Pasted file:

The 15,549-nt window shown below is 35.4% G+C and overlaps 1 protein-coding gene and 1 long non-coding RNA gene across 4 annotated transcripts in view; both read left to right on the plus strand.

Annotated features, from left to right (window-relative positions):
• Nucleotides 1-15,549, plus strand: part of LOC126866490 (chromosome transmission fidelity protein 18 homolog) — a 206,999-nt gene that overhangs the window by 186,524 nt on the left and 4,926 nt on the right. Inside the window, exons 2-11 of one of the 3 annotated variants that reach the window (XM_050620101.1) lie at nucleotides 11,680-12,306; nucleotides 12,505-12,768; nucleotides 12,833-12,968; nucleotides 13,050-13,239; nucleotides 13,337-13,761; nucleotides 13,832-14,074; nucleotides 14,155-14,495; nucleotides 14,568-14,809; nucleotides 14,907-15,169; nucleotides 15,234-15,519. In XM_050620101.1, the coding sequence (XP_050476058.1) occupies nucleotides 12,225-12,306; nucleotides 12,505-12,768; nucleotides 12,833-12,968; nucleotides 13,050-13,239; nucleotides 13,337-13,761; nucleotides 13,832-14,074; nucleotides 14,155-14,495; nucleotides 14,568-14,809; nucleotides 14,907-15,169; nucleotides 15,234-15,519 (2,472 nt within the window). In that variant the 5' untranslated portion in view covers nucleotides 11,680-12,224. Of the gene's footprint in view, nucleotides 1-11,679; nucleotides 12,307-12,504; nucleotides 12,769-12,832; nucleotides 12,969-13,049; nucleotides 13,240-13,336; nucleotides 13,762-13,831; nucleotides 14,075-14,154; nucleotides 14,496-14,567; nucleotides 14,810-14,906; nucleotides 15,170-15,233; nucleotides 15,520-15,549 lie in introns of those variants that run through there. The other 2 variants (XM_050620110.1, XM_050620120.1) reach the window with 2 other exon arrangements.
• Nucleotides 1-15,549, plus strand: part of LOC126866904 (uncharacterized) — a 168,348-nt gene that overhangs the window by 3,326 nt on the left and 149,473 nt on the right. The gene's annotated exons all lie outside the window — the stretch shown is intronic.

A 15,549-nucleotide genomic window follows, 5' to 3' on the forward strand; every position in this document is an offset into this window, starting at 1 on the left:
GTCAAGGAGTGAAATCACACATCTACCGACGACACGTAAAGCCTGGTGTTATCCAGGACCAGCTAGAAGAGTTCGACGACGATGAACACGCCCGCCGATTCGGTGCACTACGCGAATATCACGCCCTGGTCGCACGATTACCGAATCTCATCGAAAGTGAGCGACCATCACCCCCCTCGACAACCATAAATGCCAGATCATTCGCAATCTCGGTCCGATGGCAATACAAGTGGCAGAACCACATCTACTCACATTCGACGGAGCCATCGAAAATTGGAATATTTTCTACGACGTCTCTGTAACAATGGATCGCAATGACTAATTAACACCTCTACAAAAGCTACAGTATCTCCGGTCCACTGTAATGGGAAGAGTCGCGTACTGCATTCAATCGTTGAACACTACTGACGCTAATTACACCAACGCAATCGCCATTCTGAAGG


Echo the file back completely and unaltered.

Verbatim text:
The 15,549-nt window shown below is 35.4% G+C and overlaps 1 protein-coding gene and 1 long non-coding RNA gene across 4 annotated transcripts in view; both read left to right on the plus strand.

Annotated features, from left to right (window-relative positions):
• Nucleotides 1-15,549, plus strand: part of LOC126866490 (chromosome transmission fidelity protein 18 homolog) — a 206,999-nt gene that overhangs the window by 186,524 nt on the left and 4,926 nt on the right. Inside the window, exons 2-11 of one of the 3 annotated variants that reach the window (XM_050620101.1) lie at nucleotides 11,680-12,306; nucleotides 12,505-12,768; nucleotides 12,833-12,968; nucleotides 13,050-13,239; nucleotides 13,337-13,761; nucleotides 13,832-14,074; nucleotides 14,155-14,495; nucleotides 14,568-14,809; nucleotides 14,907-15,169; nucleotides 15,234-15,519. In XM_050620101.1, the coding sequence (XP_050476058.1) occupies nucleotides 12,225-12,306; nucleotides 12,505-12,768; nucleotides 12,833-12,968; nucleotides 13,050-13,239; nucleotides 13,337-13,761; nucleotides 13,832-14,074; nucleotides 14,155-14,495; nucleotides 14,568-14,809; nucleotides 14,907-15,169; nucleotides 15,234-15,519 (2,472 nt within the window). In that variant the 5' untranslated portion in view covers nucleotides 11,680-12,224. Of the gene's footprint in view, nucleotides 1-11,679; nucleotides 12,307-12,504; nucleotides 12,769-12,832; nucleotides 12,969-13,049; nucleotides 13,240-13,336; nucleotides 13,762-13,831; nucleotides 14,075-14,154; nucleotides 14,496-14,567; nucleotides 14,810-14,906; nucleotides 15,170-15,233; nucleotides 15,520-15,549 lie in introns of those variants that run through there. The other 2 variants (XM_050620110.1, XM_050620120.1) reach the window with 2 other exon arrangements.
• Nucleotides 1-15,549, plus strand: part of LOC126866904 (uncharacterized) — a 168,348-nt gene that overhangs the window by 3,326 nt on the left and 149,473 nt on the right. The gene's annotated exons all lie outside the window — the stretch shown is intronic.

A 15,549-nucleotide genomic window follows, 5' to 3' on the forward strand; every position in this document is an offset into this window, starting at 1 on the left:
GTCAAGGAGTGAAATCACACATCTACCGACGACACGTAAAGCCTGGTGTTATCCAGGACCAGCTAGAAGAGTTCGACGACGATGAACACGCCCGCCGATTCGGTGCACTACGCGAATATCACGCCCTGGTCGCACGATTACCGAATCTCATCGAAAGTGAGCGACCATCACCCCCCTCGACAACCATAAATGCCAGATCATTCGCAATCTCGGTCCGATGGCAATACAAGTGGCAGAACCACATCTACTCACATTCGACGGAGCCATCGAAAATTGGAATATTTTCTACGACGTCTCTGTAACAATGGATCGCAATGACTAATTAACACCTCTACAAAAGCTACAGTATCTCCGGTCCACTGTAATGGGAAGAGTCGCGTACTGCATTCAATCGTTGAACACTACTGACGCTAATTACACCAACGCAATCGCCATTCTGAAGG